CPR: … In incorporating shariah law into the modern state, whenever I talk to muftis about this, they express great doubt that the plurality of open and classical shariah can be incorporated into the governance of something as rigid and singular as the modern state.
AA: Do they give you examples? Because I don't subscribe to that and I'm trying to understand where they draw their conclusion.
CPR: In classical shariah there are so many options, both in the different schools and in the difficulty of fully proving a case, that you can pursue, and the options are so community-based, so driven towards the stability of the individual society as opposed to the stability of the overall state structure. So their question would be, do you see a way to bridge the small community-based aspects of shariah and the order and justice aspects of law serving the functions of the overarching modern state?
AA: First of all, I am not a shariah scholar by any stretch of the imagination, but, just to address what you just said, in the case where somebody gets killed for example… it's very specific: If someone kills someone, the state is supposed to kill the person who killed him or have that man pay for the killing, and that would happen if the son or daughter of the man who was killed agrees to that. Option number three is to forgive. If these three options exist, I would think that would improve options available to the modern states in the case of one person killing another ... Because there are members of society who don't want to kill the person who killed their loved one, for example. And maybe in that process the [criminal] has a paradigm shift and somehow becomes a good person as a result. So the shariah in this case is options that I don't see as limiting but as enhancing the options that exist.
CPR: What about the example of zina [adultery]? You have very few options when dealing with pure zina in shariah courts. But in order to prove [adultery], the burden of evidence is so high that you can rarely (and rarely did) ever get an outright conviction of adultery through the courts, which leads to a very fuzzy gray area as to how you prosecute an infraction that clearly took place and which society requires to be addressed for order and stability.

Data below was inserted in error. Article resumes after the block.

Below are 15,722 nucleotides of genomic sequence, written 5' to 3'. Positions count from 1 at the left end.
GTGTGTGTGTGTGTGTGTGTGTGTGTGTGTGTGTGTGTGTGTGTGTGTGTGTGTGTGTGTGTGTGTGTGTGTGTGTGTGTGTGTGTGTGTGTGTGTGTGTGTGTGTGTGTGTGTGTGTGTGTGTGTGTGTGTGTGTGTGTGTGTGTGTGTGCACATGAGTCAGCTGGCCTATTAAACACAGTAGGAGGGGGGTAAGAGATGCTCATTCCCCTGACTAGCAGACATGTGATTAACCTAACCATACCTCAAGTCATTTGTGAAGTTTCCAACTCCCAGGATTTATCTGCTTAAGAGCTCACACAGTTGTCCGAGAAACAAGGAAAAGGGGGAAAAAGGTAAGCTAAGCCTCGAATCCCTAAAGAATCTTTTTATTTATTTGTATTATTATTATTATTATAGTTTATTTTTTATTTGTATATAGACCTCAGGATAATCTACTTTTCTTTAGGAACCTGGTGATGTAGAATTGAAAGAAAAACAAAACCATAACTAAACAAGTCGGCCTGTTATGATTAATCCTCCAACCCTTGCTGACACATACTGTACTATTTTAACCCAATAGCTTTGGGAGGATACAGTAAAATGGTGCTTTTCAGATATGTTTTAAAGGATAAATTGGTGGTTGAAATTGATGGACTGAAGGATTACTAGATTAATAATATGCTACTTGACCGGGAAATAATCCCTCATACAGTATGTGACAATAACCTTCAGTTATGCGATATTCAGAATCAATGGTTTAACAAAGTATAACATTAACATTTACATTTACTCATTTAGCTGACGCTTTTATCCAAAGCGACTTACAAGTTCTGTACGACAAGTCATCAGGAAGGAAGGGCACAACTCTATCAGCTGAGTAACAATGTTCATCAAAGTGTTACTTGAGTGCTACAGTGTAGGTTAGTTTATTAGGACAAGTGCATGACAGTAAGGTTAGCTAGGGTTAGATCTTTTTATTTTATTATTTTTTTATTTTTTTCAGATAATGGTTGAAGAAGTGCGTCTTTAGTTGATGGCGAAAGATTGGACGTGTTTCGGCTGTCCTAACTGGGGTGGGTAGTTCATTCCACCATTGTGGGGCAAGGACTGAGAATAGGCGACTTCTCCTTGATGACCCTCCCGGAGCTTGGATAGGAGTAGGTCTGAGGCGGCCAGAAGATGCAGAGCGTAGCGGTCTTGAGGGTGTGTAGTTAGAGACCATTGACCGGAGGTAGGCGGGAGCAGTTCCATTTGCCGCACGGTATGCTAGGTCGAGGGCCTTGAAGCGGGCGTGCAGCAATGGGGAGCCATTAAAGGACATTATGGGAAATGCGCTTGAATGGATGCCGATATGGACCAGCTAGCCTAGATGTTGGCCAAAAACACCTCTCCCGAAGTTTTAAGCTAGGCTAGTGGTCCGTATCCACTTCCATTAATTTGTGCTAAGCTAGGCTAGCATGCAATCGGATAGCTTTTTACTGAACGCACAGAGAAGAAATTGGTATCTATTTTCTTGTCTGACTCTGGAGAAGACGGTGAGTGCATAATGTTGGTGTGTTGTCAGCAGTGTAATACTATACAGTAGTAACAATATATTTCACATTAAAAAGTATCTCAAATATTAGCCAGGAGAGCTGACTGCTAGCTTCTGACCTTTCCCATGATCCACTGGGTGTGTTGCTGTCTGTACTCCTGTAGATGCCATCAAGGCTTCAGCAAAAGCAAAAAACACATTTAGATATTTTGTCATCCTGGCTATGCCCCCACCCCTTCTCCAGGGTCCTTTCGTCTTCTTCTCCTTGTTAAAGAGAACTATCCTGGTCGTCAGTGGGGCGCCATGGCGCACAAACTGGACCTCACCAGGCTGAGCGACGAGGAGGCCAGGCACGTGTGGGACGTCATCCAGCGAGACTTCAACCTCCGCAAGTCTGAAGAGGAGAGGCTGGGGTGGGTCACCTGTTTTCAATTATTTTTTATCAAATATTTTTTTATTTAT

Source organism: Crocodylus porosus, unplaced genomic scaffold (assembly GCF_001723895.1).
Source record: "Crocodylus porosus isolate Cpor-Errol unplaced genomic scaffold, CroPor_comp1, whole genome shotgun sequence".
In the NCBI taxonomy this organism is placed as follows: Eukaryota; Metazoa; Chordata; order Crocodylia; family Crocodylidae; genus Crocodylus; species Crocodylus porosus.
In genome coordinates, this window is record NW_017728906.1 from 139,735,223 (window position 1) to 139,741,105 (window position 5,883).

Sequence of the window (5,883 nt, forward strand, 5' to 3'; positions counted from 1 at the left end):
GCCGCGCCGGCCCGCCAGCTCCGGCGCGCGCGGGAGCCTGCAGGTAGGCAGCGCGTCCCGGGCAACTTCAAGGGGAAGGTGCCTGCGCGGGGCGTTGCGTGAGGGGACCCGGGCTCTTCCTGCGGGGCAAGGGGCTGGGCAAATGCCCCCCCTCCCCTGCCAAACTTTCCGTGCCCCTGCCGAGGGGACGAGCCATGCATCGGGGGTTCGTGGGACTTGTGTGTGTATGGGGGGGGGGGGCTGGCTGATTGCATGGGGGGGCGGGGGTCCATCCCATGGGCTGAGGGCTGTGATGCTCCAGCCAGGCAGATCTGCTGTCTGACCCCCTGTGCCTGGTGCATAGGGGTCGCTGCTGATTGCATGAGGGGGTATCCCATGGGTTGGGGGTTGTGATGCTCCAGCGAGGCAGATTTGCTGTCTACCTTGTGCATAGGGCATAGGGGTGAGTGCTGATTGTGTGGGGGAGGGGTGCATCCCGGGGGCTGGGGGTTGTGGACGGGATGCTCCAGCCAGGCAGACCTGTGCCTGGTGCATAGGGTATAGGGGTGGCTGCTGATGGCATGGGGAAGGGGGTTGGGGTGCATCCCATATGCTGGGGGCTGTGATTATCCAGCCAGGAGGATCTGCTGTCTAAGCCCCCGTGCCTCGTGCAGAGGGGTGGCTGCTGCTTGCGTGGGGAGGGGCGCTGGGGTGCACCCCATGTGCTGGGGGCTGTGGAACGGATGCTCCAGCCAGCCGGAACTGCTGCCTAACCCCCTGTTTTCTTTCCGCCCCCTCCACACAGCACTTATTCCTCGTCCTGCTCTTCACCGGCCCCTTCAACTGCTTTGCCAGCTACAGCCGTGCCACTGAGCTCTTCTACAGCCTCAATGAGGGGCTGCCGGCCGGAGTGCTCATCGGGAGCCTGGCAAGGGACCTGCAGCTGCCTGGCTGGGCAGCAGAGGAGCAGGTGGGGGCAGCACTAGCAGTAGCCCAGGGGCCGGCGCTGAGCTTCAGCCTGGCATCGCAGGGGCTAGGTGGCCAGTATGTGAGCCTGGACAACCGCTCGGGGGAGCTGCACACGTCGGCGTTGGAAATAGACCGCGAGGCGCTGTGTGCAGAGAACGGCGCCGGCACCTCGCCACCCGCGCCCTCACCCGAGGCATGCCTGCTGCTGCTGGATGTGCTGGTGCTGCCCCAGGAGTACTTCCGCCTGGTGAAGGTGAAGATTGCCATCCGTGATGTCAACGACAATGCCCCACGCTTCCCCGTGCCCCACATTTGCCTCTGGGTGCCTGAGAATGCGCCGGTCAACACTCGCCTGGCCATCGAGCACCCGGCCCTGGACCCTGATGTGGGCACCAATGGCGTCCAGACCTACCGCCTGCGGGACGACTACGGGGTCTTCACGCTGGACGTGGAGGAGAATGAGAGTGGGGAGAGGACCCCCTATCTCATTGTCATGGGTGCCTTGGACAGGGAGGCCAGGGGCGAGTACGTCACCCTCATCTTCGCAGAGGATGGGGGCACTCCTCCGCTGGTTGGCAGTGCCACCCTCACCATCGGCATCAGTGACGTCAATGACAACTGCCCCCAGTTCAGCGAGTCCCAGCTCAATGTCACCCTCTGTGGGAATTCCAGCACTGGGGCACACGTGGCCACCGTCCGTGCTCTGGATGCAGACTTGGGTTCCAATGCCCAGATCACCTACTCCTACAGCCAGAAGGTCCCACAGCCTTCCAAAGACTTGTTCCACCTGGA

AA: Right, and I think you may have actually made my point for me and that's exactly why shariah gets misinterpreted, by the way. For example, Al-Shabaab will just grab a person and impose that punishment without the required evidence. And that's why I was saying, again, that their understanding of shariah is not knowledge-based. To secure that punishment, the requirements are so high and so hard to get that there is no way you can prove a person has done that and is deserving of such punishment.
CPR: In America, people will tend to hear [shariah] and sometimes shut down. So, having made those views public in the past, have those views and any of your other views given you problems in dealing with your American counterparts?
AA: If they are, they are not obvious. But I can tell you that the ones who engage me, I am grateful to because it really generates a lot of good conversations in many circles. It gives me an opportunity to broaden my horizons, because I find people who challenge my views, and I'm OK with that.
CPR: What is your immediate goal for Somalia?
AA: At this state with the new government, there are three priorities: Priority number one is establishing security. And it starts with Mogadishu, of course… Somalia can't be stable unless the capital is stable and the center and location of the government is stable. The second thing would be the humanitarian. There are over one million internally displaced persons… and the flow of food is eclectic... So to secure and insure that they get the food and so forth is priority number two. And the third priority is to change the government [this meant from the transitional status] and meanwhile to reach out for reconciliation. The government is ready and focused and hopefully within the next five weeks there will be something to show.
CPR: On a scale of one to ten, compared to your hope for your nation in the past, what is your hope for Somalia right now?
AA: I'm more confident now than I was ever before. I would say, in terms of confidence at this stage, I'm at a seven. The current government is different from the previous ones. They're a smaller number-from 89 [this supposed to read 39] down to 18. They're more qualified than the previous ones. And they're ready to pull forward and learn from the previous experiences of the other governments. So I'm more confident in this one than in the previous ones.